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Still No Resolution For North Chicago Police Pensioners Told To Work As Dispatchers Or Lose Their Benefits

CHICAGO (CBS) -- Some North Chicago police officers on disability and receiving pensions who are being threatened to either go back to work or lose their pensions have been waiting since 2019 to resolve the issue. The city's police chief asked them to come back as dispatchers because dispatch was "dramatically understaffed." But these pensioners said they could not physically do the job, and they shouldn't have to.

Trent Robinson gave the city of North Chicago 18 years as a police officer before he sustained a bad neck injury during a traffic stop.

"And it never got better," he said. 

It was after the neck injury that Robinson lost his eye in an unrelated accident.

Retired and living off his disability pension since 2004, Robinson was one of eight disabled officers suddenly recalled by North Chicago in 2019. The message was report to work as a 911 dispatcher or his pension would be revoked.

Robinson said if he could, he would.

"I've been through enough," he said.

Fellow pensioner Emir King was equally stunned. King went on disability in 2016 after 11 years on the job in North Chicago. He had a career ending shoulder injury on the job.

And then this spring, an emergency brain surgery to remove a cyst sidelined him again.

"You know, another week I probably wouldn't be sitting here talking to you," he said.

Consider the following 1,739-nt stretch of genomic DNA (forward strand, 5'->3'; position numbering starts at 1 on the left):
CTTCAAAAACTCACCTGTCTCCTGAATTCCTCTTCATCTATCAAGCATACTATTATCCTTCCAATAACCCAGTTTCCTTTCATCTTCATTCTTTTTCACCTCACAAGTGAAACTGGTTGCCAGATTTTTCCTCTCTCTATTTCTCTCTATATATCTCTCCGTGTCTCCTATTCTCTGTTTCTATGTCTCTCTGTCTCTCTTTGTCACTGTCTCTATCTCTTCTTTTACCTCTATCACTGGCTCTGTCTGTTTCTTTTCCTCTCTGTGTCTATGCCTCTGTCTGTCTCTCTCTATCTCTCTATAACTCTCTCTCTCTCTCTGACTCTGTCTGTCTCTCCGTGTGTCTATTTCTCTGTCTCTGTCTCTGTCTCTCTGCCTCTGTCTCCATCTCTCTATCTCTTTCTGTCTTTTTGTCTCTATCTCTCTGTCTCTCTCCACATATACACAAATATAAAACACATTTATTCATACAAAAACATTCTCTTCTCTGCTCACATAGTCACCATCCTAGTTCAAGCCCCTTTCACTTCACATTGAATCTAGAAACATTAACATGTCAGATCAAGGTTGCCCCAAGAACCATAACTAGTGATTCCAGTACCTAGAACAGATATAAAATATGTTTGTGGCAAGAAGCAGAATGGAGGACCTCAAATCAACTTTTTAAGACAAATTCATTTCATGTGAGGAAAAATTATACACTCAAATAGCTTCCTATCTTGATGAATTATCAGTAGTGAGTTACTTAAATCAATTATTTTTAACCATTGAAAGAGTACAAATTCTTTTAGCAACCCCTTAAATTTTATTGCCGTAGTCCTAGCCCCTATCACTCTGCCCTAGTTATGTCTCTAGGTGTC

Then he got COVID-19 and pneumonia. King said he is not fit to work police dispatch.

He said his pension is necessary for his everyday survival.

"That's what I live off of," he said. 

"As far as I know in the history of our state, no municipality has ever utilized this obscure pension code provision to try to strip away the pension of a disabled officer before," said attorney Brent Eames, who represents both officers. 

CBS 2 never heard back from the city or North Chicago Police about this case, but in a letter, the city told Eames that "the city either didn't consider their excuses valid or didn't care," Eames said. The letter said the staffing shortage constituted an emergency.

Robinson and King have been waiting nearly a year for a decision and there is no end in sight.

The city won't accept the medical reasons that King and Robinson provided, but the pension board  meeting originally scheduled for March 2020 has been postponed indefinitely because of the pandemic — so they really don't know when they will have answers.

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